Posted February 1st, 2012
by Richard Savage
Sunrise over Lower Lakes is a lovely scene. Every morning is different, as you can see from these photos, but each marks the beginning of a new day.
Sunrise over Lodge Lake
Sunrise over Lower Lakes on 1st Feb 2012
This morning, after my visit to the Brick and Tile Museum yesterday, I mused about the beginning and the end of that industrial era in Bridgwater. Probably local people had fired their own bricks from clay for centuries, but records show that from 1683 bricks and tiles were ordered to build and repair public property such as the almshouses, and in 1699 two thousand tiles were ordered for building work at Hestercombe, and probably came from Hamp. In the 18th century Bridgwater supplied thousands of bricks to South Wales. In 1769, Samuel Glover’s brickyard at Hamp supplied bricks at 16 shillings per 1000 and pantiles at 40 shillings. He had his own ships, which not only exported the bricks but also imported anthracite coal dust fromWales to fire the kilns.
The industry flourished during the 19th century. Typical Bridgwater bricks became standardized at 8½ inches by 4 inches by 2 and 5/8 inches thick with 20 holes in 3 rows of 7-6-7 holes, which made them lighter and easier to handle, and also provided a key for the mortar. During the 20th century there were 18 works and factories alongside the River Parrett from Dunwear to Chilton Trinity
There is an account of the end of the end of the Brick and Tile industry in the excellent “History of Bridgwater” compiled by J.F. Lawrence, and completed by his son Dr. Chris Lawrence, which makes very interesting reading. Much of what I write now is taken from this book.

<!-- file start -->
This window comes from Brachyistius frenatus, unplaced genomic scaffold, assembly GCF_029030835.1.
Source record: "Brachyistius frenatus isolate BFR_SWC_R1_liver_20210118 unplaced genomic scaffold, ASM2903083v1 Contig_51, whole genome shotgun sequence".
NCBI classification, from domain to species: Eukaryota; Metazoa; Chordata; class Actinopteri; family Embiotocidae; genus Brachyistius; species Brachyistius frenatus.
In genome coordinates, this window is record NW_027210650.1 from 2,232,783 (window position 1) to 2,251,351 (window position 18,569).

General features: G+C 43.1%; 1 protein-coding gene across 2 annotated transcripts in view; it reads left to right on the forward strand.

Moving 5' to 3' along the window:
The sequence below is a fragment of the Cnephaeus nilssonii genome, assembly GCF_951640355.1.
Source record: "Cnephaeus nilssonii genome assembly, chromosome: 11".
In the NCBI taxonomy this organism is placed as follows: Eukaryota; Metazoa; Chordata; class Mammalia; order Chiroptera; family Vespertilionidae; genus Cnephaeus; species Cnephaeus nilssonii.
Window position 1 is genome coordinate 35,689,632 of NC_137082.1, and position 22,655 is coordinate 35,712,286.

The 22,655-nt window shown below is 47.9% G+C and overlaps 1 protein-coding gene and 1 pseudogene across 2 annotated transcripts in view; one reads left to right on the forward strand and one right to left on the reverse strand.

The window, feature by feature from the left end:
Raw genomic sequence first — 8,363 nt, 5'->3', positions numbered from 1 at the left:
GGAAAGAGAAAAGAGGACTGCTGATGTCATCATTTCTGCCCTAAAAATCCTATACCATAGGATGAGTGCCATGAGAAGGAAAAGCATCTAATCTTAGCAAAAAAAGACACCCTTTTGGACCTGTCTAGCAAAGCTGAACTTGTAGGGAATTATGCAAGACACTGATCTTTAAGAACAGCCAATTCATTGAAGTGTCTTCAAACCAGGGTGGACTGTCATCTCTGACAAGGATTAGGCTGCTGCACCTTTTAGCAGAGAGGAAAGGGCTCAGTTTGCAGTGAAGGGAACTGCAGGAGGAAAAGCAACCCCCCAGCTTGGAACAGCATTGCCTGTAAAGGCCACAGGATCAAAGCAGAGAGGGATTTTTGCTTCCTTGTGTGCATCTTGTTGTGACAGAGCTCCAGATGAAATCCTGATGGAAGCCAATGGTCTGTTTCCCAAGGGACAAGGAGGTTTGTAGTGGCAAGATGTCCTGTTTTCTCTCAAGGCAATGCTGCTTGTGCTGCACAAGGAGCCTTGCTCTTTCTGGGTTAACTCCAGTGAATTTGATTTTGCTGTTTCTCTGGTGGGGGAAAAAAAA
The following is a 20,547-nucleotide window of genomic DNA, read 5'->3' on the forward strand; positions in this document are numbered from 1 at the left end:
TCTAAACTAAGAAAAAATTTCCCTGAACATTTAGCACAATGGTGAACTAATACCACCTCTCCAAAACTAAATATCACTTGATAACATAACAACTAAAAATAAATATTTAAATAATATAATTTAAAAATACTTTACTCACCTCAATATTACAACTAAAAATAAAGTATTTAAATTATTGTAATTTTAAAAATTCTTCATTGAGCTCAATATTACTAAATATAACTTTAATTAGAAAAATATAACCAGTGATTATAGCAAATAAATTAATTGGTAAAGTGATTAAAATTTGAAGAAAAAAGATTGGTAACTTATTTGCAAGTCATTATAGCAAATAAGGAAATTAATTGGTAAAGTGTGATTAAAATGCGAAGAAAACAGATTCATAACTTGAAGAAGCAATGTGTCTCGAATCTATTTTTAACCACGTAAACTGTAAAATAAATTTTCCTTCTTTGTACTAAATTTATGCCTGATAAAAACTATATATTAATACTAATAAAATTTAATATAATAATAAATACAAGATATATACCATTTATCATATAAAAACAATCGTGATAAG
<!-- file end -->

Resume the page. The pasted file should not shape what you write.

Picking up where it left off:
Chilton Trinity brickworks in the 19th century (by kind permission of the Somerset Brick and Tile Museum)
Chilton Brickworks in 2011
In the 1920s the London Brick Company who owned enormous sources of clay in Bedfordshire and had mass production methods giving a uniformity of product that Bridgwater did not have, started to get the monopoly over brick production. Bath Brick manufacture was also declining, being superseded by more gentle abrasive powders. Bridgwater could also not meet the challenge of cheap machine-made tiles imported from France for use in council housing schemes in 1929, although hand-made pantiles were still in demand, being more attractive and no more expensive. However, after the Second World War the introduction of concrete tiles and cheaper concrete blocks led to the eventual demise of the Bridgwater Brick and Tile Industry, plus the fact that much of the best clay was exhausted. One by one the last operating companies closed down, until the last one, Barham Bros., stopped production in 1964, a sad day for the local economy.
The remnants of the wharf at East Quay, where Barham Bros. used to be